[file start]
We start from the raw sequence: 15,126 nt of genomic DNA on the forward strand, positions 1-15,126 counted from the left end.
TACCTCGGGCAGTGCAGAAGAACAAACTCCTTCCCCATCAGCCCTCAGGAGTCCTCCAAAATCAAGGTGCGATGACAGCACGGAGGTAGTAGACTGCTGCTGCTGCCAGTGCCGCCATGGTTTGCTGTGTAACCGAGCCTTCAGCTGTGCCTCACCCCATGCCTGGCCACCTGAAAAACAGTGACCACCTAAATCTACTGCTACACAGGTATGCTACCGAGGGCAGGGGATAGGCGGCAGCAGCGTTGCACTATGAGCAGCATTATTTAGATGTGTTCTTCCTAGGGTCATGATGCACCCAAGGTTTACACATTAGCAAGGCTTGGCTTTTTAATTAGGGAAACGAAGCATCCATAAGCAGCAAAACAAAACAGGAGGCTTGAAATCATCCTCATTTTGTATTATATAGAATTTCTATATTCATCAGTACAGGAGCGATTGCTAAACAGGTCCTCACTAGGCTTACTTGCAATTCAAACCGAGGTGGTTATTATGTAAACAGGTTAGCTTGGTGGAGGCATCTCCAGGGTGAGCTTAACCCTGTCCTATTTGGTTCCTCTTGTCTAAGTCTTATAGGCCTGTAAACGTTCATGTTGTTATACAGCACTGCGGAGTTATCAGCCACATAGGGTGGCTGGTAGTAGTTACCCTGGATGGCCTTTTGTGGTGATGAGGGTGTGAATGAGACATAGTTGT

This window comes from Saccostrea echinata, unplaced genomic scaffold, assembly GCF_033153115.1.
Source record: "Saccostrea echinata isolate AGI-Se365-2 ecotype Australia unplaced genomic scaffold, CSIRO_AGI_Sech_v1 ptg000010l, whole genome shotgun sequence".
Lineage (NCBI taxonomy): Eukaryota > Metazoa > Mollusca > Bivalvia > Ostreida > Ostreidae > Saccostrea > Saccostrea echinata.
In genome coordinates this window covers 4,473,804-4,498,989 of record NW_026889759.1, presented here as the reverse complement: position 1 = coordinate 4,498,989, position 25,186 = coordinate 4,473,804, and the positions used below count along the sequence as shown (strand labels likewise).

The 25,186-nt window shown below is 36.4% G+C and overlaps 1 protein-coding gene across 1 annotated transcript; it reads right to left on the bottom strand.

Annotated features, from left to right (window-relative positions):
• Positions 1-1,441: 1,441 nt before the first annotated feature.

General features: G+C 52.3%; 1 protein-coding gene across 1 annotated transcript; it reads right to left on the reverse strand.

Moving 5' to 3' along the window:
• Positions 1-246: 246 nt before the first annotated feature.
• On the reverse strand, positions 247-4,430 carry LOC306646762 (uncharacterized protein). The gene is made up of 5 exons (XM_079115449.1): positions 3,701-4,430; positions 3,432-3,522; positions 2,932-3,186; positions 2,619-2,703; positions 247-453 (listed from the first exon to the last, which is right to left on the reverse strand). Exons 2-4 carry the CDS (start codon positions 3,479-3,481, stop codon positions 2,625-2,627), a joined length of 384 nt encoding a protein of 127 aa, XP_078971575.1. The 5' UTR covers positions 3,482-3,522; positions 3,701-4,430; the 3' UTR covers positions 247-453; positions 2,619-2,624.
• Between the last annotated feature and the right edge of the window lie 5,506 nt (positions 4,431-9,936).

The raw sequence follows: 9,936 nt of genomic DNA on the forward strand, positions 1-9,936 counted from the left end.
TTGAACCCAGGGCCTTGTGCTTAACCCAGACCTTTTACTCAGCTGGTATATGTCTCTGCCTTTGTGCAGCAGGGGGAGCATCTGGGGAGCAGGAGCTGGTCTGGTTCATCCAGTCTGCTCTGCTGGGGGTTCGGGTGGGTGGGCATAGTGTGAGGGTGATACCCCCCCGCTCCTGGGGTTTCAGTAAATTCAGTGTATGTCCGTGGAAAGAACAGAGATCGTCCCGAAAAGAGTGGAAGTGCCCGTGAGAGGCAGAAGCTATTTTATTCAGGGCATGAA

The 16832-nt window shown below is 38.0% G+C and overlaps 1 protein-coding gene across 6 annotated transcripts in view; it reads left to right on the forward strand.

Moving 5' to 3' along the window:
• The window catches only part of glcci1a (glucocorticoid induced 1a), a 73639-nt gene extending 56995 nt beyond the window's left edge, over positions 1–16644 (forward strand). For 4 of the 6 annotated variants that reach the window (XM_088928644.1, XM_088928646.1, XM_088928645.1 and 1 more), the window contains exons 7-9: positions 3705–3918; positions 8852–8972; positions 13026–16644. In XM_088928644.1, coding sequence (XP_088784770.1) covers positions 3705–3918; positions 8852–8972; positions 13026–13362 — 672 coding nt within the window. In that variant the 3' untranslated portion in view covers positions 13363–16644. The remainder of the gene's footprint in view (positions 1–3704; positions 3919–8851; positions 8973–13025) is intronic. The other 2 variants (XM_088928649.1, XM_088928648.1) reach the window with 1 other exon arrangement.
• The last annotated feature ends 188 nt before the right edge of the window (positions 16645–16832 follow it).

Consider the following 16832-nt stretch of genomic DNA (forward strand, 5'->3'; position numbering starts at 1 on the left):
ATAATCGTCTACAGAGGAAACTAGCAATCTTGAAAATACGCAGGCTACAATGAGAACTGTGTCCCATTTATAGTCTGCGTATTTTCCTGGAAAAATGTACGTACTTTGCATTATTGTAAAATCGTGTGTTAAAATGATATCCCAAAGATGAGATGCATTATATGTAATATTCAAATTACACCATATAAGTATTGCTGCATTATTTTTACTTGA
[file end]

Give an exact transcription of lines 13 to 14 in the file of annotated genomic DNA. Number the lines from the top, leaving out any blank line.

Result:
• On the reverse strand, positions 247-4,430 carry LOC306646762 (uncharacterized protein). The gene is made up of 5 exons (XM_079115449.1): positions 3,701-4,430; positions 3,432-3,522; positions 2,932-3,186; positions 2,619-2,703; positions 247-453 (listed from the first exon to the last, which is right to left on the reverse strand). Exons 2-4 carry the CDS (start codon positions 3,479-3,481, stop codon positions 2,625-2,627), a joined length of 384 nt encoding a protein of 127 aa, XP_078971575.1. The 5' UTR covers positions 3,482-3,522; positions 3,701-4,430; the 3' UTR covers positions 247-453; positions 2,619-2,624.
• Between the last annotated feature and the right edge of the window lie 5,506 nt (positions 4,431-9,936).